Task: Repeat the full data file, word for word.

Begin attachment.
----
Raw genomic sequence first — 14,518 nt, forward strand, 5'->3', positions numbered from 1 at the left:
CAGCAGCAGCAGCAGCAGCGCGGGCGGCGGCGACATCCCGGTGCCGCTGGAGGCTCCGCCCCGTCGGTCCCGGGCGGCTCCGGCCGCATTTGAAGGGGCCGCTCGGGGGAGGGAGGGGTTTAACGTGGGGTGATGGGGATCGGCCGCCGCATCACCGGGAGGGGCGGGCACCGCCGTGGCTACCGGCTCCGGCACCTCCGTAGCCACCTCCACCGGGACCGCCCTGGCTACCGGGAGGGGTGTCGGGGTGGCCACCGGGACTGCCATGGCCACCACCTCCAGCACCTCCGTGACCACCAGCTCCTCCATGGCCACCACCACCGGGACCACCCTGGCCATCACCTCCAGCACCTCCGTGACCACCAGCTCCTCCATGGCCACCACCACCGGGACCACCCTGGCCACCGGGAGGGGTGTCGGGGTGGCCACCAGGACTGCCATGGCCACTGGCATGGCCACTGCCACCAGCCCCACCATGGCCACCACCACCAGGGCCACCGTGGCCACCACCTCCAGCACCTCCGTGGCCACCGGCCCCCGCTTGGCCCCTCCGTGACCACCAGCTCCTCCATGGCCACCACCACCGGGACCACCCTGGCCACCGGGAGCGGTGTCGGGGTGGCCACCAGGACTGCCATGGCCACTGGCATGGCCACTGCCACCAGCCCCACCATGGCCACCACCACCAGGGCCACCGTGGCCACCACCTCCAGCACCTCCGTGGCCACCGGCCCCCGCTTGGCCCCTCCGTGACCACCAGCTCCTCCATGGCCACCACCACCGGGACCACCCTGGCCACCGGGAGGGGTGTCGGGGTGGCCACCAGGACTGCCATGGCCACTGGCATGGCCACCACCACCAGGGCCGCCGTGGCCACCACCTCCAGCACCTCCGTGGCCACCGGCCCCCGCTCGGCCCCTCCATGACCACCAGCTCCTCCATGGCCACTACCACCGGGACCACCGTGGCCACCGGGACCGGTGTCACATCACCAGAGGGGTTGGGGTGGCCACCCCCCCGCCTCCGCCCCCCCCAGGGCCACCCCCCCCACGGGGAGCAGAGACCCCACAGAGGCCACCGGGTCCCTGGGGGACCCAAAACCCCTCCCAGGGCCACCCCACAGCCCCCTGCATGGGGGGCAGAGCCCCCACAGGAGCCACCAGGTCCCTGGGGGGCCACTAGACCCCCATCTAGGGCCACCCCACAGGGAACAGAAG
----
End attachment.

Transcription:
Raw genomic sequence first — 14,518 nt, forward strand, 5'->3', positions numbered from 1 at the left:
CAGCAGCAGCAGCAGCAGCGCGGGCGGCGGCGACATCCCGGTGCCGCTGGAGGCTCCGCCCCGTCGGTCCCGGGCGGCTCCGGCCGCATTTGAAGGGGCCGCTCGGGGGAGGGAGGGGTTTAACGTGGGGTGATGGGGATCGGCCGCCGCATCACCGGGAGGGGCGGGCACCGCCGTGGCTACCGGCTCCGGCACCTCCGTAGCCACCTCCACCGGGACCGCCCTGGCTACCGGGAGGGGTGTCGGGGTGGCCACCGGGACTGCCATGGCCACCACCTCCAGCACCTCCGTGACCACCAGCTCCTCCATGGCCACCACCACCGGGACCACCCTGGCCATCACCTCCAGCACCTCCGTGACCACCAGCTCCTCCATGGCCACCACCACCGGGACCACCCTGGCCACCGGGAGGGGTGTCGGGGTGGCCACCAGGACTGCCATGGCCACTGGCATGGCCACTGCCACCAGCCCCACCATGGCCACCACCACCAGGGCCACCGTGGCCACCACCTCCAGCACCTCCGTGGCCACCGGCCCCCGCTTGGCCCCTCCGTGACCACCAGCTCCTCCATGGCCACCACCACCGGGACCACCCTGGCCACCGGGAGCGGTGTCGGGGTGGCCACCAGGACTGCCATGGCCACTGGCATGGCCACTGCCACCAGCCCCACCATGGCCACCACCACCAGGGCCACCGTGGCCACCACCTCCAGCACCTCCGTGGCCACCGGCCCCCGCTTGGCCCCTCCGTGACCACCAGCTCCTCCATGGCCACCACCACCGGGACCACCCTGGCCACCGGGAGGGGTGTCGGGGTGGCCACCAGGACTGCCATGGCCACTGGCATGGCCACCACCACCAGGGCCGCCGTGGCCACCACCTCCAGCACCTCCGTGGCCACCGGCCCCCGCTCGGCCCCTCCATGACCACCAGCTCCTCCATGGCCACTACCACCGGGACCACCGTGGCCACCGGGACCGGTGTCACATCACCAGAGGGGTTGGGGTGGCCACCCCCCCGCCTCCGCCCCCCCCAGGGCCACCCCCCCCACGGGGAGCAGAGACCCCACAGAGGCCACCGGGTCCCTGGGGGACCCAAAACCCCTCCCAGGGCCACCCCACAGCCCCCTGCATGGGGGGCAGAGCCCCCACAGGAGCCACCAGGTCCCTGGGGGGCCACTAGACCCCCATCTAGGGCCACCCCACAGGGAACAGAAG